© Sumit K Sen 2005
© Sumit K Sen 2005
© Sumit K Sen 2005

Fauna: Manas is the melting point of the west and the east, with many species at the westernmost and easternmost point of their range representing a gateway for species exchanges between the typically Indian and Malayan' faunas.
A total of 55 mammals, 50 reptiles and three amphibians have been recorded, several species being endemic. Manas contains 21 of India's Schedule I mammals and at least 33 of its animals listed as threatened, by far the greatest number of any protected area in the country. Some, like the Assam Roofed turtle Kachuga sylhetensis, Golden Langur Presbytis geei, Hispid HareCaprolagus hispidus, Pygmy Hog Sus salvanius and the only pure strain of Asiatic Wild BuffaloBubalus arnee, are only found/best seen here.
© Sujan Chatterjee
Pygmy Hog
Bird life: The diverse habitat of Manas is ideal home for a variety of specialized birds. Manas boasts the largest population of the endangered Bengal Florican in the world and is also a great place to see the Great Hornbill. The National Park lists around 380 species and the adjoining hilly terrain in Bhutan can easily add a hundred birds to that total. Good birds to look for are Greater Adjutant, Black-tailed Crake, Red-headed Trogon, Swamp Francolin, Wreathed and Rufous-necked Hornbill, Marsh and Jerdon's Babblers, Pied Harrier, Rufous-rumped and Bristled Grassbirds, Hodgson's Bushchat, Rufous-vented Laughingthrush, Finn's Weaver, Ibisbill and a variety of foothills species.

Ethnic political and civil unrest in the area (not unconnected with the conservation of Manas and the poverty of the locals) led to unchecked arson, poaching and looting in Manas for almost two decades. This caused widespread degradation and loss of as much as 50 per cent forest cover in many parts, plus inevitably, the loss of animal species. The last rhino of Manas was reportedly poached in Kaklabari four years ago.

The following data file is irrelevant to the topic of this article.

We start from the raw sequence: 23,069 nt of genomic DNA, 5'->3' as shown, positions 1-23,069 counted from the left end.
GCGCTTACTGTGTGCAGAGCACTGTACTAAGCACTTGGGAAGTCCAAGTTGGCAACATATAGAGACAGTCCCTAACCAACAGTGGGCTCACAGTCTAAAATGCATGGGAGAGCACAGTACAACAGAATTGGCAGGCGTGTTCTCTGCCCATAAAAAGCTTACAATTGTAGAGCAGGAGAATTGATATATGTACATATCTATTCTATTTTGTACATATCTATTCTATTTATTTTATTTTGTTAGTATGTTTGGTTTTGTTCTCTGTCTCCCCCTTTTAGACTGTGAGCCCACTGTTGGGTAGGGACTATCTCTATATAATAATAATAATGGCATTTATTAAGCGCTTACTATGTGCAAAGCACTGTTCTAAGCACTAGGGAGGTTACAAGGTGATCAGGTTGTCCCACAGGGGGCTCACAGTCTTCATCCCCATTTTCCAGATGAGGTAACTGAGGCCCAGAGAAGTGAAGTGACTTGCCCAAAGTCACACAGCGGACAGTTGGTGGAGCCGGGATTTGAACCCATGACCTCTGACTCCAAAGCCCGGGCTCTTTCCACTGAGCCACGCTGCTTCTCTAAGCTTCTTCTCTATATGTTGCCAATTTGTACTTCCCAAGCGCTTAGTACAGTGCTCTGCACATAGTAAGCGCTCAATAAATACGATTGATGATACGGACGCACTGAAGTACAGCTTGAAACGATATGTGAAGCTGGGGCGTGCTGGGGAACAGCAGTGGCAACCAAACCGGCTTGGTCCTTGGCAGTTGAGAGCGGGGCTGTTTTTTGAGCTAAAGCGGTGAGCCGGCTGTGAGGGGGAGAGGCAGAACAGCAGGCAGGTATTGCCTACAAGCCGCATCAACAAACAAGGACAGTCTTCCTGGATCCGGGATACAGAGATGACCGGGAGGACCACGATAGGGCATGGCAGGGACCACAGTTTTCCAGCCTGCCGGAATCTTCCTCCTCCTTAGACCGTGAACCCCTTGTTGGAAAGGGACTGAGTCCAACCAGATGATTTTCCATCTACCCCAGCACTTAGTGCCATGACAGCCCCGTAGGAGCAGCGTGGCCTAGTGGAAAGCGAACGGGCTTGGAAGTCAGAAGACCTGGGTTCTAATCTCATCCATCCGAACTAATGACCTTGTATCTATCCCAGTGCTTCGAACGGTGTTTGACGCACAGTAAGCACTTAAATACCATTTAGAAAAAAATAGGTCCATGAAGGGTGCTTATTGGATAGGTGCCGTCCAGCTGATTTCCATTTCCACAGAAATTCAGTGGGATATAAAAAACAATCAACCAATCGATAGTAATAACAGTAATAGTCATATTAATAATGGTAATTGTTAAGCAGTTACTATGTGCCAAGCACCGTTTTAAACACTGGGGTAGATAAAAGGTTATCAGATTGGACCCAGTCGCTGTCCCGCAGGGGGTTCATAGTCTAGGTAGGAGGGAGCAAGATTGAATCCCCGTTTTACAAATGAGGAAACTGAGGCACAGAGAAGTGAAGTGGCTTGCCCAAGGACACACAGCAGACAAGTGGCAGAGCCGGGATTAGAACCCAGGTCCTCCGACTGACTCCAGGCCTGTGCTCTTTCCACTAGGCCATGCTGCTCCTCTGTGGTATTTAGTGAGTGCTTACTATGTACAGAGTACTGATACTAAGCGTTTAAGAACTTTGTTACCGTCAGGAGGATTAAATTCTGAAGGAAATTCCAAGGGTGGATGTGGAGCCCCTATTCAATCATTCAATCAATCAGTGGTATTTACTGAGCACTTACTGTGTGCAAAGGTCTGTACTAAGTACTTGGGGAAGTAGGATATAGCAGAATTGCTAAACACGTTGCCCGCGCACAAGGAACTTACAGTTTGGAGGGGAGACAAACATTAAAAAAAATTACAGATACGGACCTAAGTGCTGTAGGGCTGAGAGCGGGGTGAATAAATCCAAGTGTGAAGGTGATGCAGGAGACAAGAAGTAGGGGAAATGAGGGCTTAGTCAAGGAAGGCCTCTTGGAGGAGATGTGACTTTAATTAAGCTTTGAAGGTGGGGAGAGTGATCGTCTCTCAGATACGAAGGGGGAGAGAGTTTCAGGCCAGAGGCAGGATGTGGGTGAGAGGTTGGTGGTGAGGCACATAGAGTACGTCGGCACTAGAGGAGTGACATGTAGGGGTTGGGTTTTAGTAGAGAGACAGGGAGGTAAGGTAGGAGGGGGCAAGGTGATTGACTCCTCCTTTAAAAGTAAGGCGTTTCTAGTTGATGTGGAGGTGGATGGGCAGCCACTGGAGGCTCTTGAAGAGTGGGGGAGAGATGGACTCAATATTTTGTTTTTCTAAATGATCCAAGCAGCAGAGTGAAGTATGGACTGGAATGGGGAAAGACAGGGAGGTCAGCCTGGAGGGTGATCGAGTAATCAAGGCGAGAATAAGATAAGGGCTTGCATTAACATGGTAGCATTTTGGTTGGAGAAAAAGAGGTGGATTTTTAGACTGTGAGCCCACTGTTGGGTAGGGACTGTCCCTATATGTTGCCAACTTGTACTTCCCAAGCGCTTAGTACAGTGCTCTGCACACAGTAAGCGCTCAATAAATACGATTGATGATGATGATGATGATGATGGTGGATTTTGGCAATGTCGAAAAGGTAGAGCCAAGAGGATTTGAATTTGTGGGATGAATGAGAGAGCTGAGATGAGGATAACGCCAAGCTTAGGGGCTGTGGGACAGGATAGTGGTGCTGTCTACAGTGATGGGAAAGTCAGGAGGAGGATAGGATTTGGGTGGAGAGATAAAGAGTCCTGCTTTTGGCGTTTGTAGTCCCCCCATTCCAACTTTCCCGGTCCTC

On ground conservation action has commenced at Manas after the signing of an agreement between the Bodo people and the Government of India in 2003 and the subsequent formation of the Bodoland Territorial Council (BTC). The responsibility for management of the park now rests with the BTC and specifically with an Executive Member of the BTC. The BTC has stated that Manas is an asset and should be managed to protect wildlife.
With these developments, Manas appears now to be entirely peaceful and perfectly safe to visit again.

 How to reachThe National Highway No.31 adjoins Barpeta Road (not Barpeta town), the headquarters of Manas Tiger Reserve. The nearest point on the southern boundary of Manas National Park is 22 kms from the NH 31, and 19 kms from the town itself. Barpeta Road is 176 km from Guwahati, from where one can drive to the Mothanguri area. The journey takes about 51/2 - 6 hours by road. The eastern sector is also accessed from either Barpeta Road (if coming by train) or from Guwahati. Pathsala town, 100 kms from Guwahati, on NH 31 is the main entry point. From here the road travels north on NH 152 for 30 kms to reach Lakhi Baazar, the entry point. This journey takes about 41/2 - 5 hours by road from Guwahati airport.The nearest rail junction is at Barpeta Road and the most convenient airport is at Guwahati.
Guwahati - Bansbari : 196 kms; Barpeta Road - Bansbari: 20kms; Bansbari - Mothanguri: 40 kms
Guwahati - Pathsala : 100 kms; Pathsala - Kaklabari: 30 kms
Public transport (bus) is available to Lakhi Baazar from Pathsala and long distances buses connect both Pathsala and Barpeta Road from major towns/cities on the east and west. 

Manas Map
(Map Copyright © Sumit Sen 2005)